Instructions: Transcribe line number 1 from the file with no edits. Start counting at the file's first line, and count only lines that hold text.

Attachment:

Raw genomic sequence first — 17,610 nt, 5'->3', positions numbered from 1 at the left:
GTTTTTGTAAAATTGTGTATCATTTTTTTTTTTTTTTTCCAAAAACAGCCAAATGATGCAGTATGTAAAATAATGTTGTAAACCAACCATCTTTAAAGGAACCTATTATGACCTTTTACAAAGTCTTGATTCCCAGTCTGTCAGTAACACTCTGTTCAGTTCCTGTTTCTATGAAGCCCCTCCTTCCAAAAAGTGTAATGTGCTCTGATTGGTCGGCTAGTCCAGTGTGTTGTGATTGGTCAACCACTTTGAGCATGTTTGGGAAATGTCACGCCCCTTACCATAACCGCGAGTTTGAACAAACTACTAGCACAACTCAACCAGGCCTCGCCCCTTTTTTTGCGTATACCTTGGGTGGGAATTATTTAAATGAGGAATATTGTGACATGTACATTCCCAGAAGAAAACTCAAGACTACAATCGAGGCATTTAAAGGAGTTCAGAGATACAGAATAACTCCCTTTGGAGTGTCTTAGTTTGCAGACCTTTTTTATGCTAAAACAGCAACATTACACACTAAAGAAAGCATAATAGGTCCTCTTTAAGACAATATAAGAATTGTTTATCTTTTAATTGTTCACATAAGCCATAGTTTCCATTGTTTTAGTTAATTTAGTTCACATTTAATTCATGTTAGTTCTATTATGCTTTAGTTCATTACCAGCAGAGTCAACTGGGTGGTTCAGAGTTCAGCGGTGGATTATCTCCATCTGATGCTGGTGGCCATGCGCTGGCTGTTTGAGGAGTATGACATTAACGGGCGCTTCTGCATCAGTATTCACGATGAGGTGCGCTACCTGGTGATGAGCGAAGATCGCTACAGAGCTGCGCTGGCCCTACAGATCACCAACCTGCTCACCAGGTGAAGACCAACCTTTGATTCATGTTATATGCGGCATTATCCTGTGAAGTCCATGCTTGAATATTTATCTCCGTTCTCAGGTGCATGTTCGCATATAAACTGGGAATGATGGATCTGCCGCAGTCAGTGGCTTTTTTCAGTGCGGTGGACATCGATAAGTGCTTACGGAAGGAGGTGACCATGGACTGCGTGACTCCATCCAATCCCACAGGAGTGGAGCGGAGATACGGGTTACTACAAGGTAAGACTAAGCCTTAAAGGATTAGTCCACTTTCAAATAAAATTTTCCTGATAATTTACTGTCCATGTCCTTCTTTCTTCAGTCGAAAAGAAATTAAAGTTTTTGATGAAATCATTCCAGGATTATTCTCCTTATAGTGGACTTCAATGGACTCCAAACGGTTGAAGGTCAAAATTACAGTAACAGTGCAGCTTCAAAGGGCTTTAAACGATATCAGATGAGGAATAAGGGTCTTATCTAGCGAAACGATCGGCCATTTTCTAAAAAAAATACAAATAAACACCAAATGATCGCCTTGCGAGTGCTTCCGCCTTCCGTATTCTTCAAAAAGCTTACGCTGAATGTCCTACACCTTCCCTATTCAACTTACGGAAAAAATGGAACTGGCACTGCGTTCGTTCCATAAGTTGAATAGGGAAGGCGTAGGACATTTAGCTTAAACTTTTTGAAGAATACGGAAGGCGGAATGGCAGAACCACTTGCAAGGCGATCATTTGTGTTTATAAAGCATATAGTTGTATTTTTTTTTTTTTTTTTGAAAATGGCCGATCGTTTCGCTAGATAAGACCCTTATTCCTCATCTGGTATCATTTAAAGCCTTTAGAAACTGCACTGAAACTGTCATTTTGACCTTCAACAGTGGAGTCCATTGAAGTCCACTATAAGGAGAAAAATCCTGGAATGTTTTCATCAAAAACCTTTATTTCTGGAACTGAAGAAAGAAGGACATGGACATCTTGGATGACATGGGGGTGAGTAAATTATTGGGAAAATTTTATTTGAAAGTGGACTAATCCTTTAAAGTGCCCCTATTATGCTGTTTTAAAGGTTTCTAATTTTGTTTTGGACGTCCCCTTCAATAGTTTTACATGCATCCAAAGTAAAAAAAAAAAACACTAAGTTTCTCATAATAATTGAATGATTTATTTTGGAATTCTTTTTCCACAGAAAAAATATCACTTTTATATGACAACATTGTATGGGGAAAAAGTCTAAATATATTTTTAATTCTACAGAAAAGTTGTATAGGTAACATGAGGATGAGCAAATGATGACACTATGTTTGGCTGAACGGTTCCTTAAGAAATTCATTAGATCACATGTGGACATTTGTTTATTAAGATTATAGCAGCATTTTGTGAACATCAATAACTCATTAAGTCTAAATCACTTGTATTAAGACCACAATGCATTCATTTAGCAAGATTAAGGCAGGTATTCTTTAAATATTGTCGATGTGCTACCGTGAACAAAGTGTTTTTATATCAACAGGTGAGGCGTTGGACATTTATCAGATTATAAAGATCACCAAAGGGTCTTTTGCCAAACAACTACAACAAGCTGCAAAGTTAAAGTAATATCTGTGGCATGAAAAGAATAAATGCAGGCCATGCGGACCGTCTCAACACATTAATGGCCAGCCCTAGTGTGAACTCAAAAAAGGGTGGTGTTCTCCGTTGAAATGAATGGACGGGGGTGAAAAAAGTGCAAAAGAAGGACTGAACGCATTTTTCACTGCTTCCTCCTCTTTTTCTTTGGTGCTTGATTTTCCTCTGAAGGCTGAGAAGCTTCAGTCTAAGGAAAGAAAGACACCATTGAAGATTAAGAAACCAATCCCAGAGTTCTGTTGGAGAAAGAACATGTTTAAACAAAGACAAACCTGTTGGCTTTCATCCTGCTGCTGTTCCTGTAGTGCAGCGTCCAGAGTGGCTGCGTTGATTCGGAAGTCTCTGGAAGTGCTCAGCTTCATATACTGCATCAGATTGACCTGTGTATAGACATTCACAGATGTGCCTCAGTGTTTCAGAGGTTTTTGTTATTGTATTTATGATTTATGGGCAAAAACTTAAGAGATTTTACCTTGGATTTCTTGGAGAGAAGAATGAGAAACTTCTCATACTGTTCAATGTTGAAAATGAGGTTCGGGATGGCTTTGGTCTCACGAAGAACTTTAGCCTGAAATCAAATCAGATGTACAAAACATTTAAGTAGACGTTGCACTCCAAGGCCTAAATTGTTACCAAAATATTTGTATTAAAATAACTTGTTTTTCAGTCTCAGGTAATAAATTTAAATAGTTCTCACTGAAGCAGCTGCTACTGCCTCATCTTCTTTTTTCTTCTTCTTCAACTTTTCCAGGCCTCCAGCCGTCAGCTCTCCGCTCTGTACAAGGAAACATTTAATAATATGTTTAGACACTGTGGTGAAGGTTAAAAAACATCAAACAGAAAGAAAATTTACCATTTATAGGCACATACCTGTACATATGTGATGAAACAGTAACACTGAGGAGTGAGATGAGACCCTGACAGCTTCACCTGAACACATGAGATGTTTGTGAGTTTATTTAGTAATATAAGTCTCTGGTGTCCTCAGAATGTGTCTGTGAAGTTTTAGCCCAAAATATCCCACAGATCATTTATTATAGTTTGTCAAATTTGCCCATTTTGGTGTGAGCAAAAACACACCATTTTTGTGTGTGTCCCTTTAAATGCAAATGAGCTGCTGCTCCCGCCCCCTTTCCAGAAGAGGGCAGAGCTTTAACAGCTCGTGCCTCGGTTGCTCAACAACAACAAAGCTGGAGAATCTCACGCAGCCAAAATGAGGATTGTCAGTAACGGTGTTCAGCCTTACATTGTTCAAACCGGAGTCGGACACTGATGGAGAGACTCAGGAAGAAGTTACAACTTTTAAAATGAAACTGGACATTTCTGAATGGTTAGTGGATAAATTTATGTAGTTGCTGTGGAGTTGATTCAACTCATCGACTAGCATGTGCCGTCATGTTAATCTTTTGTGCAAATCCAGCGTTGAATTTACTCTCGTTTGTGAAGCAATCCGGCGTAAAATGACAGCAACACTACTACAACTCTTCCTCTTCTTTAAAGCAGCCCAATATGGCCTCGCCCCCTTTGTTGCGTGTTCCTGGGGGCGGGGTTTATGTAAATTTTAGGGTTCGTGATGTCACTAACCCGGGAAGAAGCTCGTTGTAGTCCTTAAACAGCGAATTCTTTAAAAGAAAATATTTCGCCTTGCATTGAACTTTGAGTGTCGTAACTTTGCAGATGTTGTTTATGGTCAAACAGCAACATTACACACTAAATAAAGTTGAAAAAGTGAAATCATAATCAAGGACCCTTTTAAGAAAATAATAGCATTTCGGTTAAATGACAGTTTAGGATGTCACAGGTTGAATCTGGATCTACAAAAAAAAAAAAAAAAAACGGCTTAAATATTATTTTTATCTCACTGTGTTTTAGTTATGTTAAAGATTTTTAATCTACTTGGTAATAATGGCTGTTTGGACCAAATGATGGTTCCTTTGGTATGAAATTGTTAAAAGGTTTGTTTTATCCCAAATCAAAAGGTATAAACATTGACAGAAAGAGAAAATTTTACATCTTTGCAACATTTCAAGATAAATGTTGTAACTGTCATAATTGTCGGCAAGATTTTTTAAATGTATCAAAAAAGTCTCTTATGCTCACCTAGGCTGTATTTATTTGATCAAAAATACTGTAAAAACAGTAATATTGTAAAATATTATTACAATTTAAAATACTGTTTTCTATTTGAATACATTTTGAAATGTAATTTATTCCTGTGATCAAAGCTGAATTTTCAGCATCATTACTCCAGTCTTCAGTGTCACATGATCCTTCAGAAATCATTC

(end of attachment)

Raw genomic sequence first — 17,610 nt, 5'->3', positions numbered from 1 at the left: